pressure for a transverse fracture. Please note that each row of ！ p ( v ？；？；，；； v 2 ...............................(2) the table represents several experiments. ！ L k
Table 1—Comparison of Breakdown Pressure Calculation to In this case the pressure drop caused by fluid flow will be Observed Laboratory Data higher than in the case of laminar flow. The Beta factor is a Calculated Calculated function of reservoir permeability and porosity. Usually Beta Observed Experiment Pressure Using Pressure Using factor for fluid flow inside the fracture depends on the proppant 21 Pressure, 21 H&W Criterion, H&B Criterion, size. Correlations exist for calculating the beta factor for ceramic Group psi psi psi and non-ceramic proppant. Similar correlations exist for HZ-1 2,850–3,850 1,750 3,275 calculating the beta factor inside the reservoir. Smith, et al.18 recently presented a detailed investigation of effect of non-Darcy HX-2 3,400–4,250 1,750 3,600
flow on well performance. Table 1 clearly demonstrates that the Hoek and Brown Geomechanics Consideration of Fracturing Horizontal failure criterion gives a significantly better estimate than Wells Hubbert and Willis of the breakdown pressure necessary to Three different aspects of fracturing in horizontal wells are create a transverse fracture. The Hubbert and Willis failure discussed in this section; breakdown pressure, depletion effects, criterion calculation is an indication of the breakdown pressure and stress interference of multiple transverse or longitudinal necessary to create an axial fracture. Table 1 indicates that under fractures. the same stress field, it is easier to create an axial fracture than a
transverse fracture. Fracturing Breakdown—Transverse Fractures Owens, et al.26 presented another approach for calculating The Hubert and Willis19 failure criterion is commonly used to the breakdown pressure of an arbitrarily oriented horizontal predict the breakdown pressure of a vertical well. In vertical well. In his approach, Owens, et al. applied the equations wells, fractures are usually axial, and consequently, the failure developed by Daneshy27 to calculate fracture initiation pressure. criterion occurs when the tangential pressure is less than zero. In They compared their calculated values to observed field data other words, the tensile breakdown pressure for a vertical well from a North Sea field, Fig. 6. under this failure criterion is given by the following equation. pb；？ 3， h；;， H .......................................(3) This failure criterion may be used in case of longitudinal fractures to determine the breakdown pressure. However it has been observed in the laboratory20,21 and in the field21 that Hubert and Willis failure criterion may significantly underestimate the breakdown pressure for a transverse fracture. This is basically because this failure criterion assumes the creation of an axial fracture. Weijers, et al.22 could not correlate the fracture initiation pressure and the tensile failure solution. The Hubert and Willis failure criterion is valid for a vertical well or a horizontal well where the fracture is longitudinal, however it does not fit a situation in which the fracture is transverse. The Hoek and Brown23,24 failure criterion was applied to fracturing a horizontal well25 (creating a transverse fracture). Fig. 6—Fracturing pressures from arbitrarily oriented horizontal wells in a 26 The breakdown pressure under this failure criterion is given in North Sea chalk formation (after Owens, et al. ). the following equation:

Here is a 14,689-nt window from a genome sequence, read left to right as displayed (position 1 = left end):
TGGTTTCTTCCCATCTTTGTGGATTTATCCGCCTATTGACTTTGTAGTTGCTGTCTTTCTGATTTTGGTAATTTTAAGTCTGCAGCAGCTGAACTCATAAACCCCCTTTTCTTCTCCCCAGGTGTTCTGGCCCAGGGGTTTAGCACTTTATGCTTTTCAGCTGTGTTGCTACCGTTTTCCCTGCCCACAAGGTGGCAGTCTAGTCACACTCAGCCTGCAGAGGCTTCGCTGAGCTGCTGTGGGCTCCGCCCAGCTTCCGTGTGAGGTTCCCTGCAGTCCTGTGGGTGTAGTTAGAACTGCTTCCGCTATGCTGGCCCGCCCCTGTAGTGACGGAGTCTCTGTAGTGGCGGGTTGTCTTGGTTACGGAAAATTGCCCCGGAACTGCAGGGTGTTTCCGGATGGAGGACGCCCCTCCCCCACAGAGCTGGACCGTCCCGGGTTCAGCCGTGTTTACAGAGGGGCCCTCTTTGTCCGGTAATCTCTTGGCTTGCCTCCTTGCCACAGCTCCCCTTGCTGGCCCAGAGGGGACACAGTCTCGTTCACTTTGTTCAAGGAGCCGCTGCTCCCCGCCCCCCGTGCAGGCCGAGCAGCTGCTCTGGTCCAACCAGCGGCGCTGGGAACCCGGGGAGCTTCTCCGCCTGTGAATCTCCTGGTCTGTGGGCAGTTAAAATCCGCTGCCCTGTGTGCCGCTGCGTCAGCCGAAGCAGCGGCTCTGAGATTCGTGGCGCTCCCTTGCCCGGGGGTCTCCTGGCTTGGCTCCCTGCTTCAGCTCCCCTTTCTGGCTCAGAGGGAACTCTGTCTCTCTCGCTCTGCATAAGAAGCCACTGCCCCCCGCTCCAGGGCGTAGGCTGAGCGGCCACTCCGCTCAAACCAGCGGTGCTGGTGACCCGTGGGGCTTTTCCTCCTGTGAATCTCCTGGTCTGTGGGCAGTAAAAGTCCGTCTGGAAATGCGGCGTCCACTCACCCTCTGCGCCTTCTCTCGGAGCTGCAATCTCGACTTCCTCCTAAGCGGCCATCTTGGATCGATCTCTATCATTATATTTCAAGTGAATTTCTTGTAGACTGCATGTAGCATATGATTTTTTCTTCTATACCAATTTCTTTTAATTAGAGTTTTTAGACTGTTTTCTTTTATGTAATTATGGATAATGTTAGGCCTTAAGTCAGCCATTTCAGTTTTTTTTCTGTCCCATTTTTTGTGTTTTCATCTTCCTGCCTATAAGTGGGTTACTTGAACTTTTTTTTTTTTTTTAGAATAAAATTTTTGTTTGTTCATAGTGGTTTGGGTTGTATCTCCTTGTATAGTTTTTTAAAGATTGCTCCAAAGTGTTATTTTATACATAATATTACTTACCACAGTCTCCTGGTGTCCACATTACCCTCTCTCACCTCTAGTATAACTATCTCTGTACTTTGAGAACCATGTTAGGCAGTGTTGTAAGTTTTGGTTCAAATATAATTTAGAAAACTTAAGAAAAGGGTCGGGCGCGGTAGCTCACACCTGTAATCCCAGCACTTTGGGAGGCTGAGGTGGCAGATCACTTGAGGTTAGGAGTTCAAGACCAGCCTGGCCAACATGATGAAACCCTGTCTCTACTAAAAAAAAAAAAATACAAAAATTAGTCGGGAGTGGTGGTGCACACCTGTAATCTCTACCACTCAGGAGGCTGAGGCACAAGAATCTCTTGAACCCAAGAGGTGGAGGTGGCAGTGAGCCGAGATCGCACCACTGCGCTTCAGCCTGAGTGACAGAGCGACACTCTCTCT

One technique that has been successfully applied in
cemented and cased horizontal wells requires drilling the well in
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the direction of minimum stress, and then perforating very short being injected, through both the annulus and tubing, to move
intervals. This interval should not be more than four times the into the fracture plane. This is essentially the basic principle
openhole diameter of the wellbore. Fig. 7,20 which clearly behind the jet pump. Also, the mixing of high velocity fluid
demonstrates that as long as the perforated interval is short a coming from the jet with the low-velocity fluid coming from the
planar fracture is created that is transverse to the well. If the annulus causes the pressure inside the hydrajetted tunnel to
perforated is longer than four times the diameter of the well, increase. The basic fluid mechanics equation for this principle is
then we would expect to see a complex, non-planar fracture, known as Bernoulli‟s equation.
such as in Fig. 8.28
Fig. 9—Effect of completion type on creating a longitudinal fracture.
Fracturing Breakdown—Longitudinal Fractures